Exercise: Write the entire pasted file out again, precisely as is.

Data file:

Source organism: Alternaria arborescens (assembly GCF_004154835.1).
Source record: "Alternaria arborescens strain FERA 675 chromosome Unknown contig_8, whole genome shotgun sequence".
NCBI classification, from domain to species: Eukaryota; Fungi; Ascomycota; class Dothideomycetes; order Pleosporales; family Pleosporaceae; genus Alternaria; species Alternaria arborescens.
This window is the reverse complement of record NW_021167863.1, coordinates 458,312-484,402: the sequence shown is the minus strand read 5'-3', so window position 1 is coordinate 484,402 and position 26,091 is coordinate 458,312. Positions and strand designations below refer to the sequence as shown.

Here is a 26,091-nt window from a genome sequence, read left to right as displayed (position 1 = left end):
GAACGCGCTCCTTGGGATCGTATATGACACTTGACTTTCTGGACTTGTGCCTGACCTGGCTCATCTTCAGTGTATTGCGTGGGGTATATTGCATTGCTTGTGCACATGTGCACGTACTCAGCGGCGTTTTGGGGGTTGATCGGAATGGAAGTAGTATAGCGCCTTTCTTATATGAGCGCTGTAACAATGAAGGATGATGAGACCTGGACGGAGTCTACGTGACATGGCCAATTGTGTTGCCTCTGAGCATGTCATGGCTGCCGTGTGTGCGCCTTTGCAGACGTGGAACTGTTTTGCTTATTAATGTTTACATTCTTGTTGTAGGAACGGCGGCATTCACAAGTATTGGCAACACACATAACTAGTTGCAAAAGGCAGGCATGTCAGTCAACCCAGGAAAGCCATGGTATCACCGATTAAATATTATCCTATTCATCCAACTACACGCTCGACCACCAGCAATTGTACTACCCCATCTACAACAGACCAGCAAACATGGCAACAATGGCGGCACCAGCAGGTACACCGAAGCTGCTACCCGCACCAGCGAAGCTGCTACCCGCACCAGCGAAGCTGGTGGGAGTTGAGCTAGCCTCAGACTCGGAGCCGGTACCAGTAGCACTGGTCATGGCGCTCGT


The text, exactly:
Source organism: Alternaria arborescens (assembly GCF_004154835.1).
Source record: "Alternaria arborescens strain FERA 675 chromosome Unknown contig_8, whole genome shotgun sequence".
NCBI classification, from domain to species: Eukaryota; Fungi; Ascomycota; class Dothideomycetes; order Pleosporales; family Pleosporaceae; genus Alternaria; species Alternaria arborescens.
This window is the reverse complement of record NW_021167863.1, coordinates 458,312-484,402: the sequence shown is the minus strand read 5'-3', so window position 1 is coordinate 484,402 and position 26,091 is coordinate 458,312. Positions and strand designations below refer to the sequence as shown.

Here is a 26,091-nt window from a genome sequence, read left to right as displayed (position 1 = left end):
GAACGCGCTCCTTGGGATCGTATATGACACTTGACTTTCTGGACTTGTGCCTGACCTGGCTCATCTTCAGTGTATTGCGTGGGGTATATTGCATTGCTTGTGCACATGTGCACGTACTCAGCGGCGTTTTGGGGGTTGATCGGAATGGAAGTAGTATAGCGCCTTTCTTATATGAGCGCTGTAACAATGAAGGATGATGAGACCTGGACGGAGTCTACGTGACATGGCCAATTGTGTTGCCTCTGAGCATGTCATGGCTGCCGTGTGTGCGCCTTTGCAGACGTGGAACTGTTTTGCTTATTAATGTTTACATTCTTGTTGTAGGAACGGCGGCATTCACAAGTATTGGCAACACACATAACTAGTTGCAAAAGGCAGGCATGTCAGTCAACCCAGGAAAGCCATGGTATCACCGATTAAATATTATCCTATTCATCCAACTACACGCTCGACCACCAGCAATTGTACTACCCCATCTACAACAGACCAGCAAACATGGCAACAATGGCGGCACCAGCAGGTACACCGAAGCTGCTACCCGCACCAGCGAAGCTGCTACCCGCACCAGCGAAGCTGGTGGGAGTTGAGCTAGCCTCAGACTCGGAGCCGGTACCAGTAGCACTGGTCATGGCGCTCGT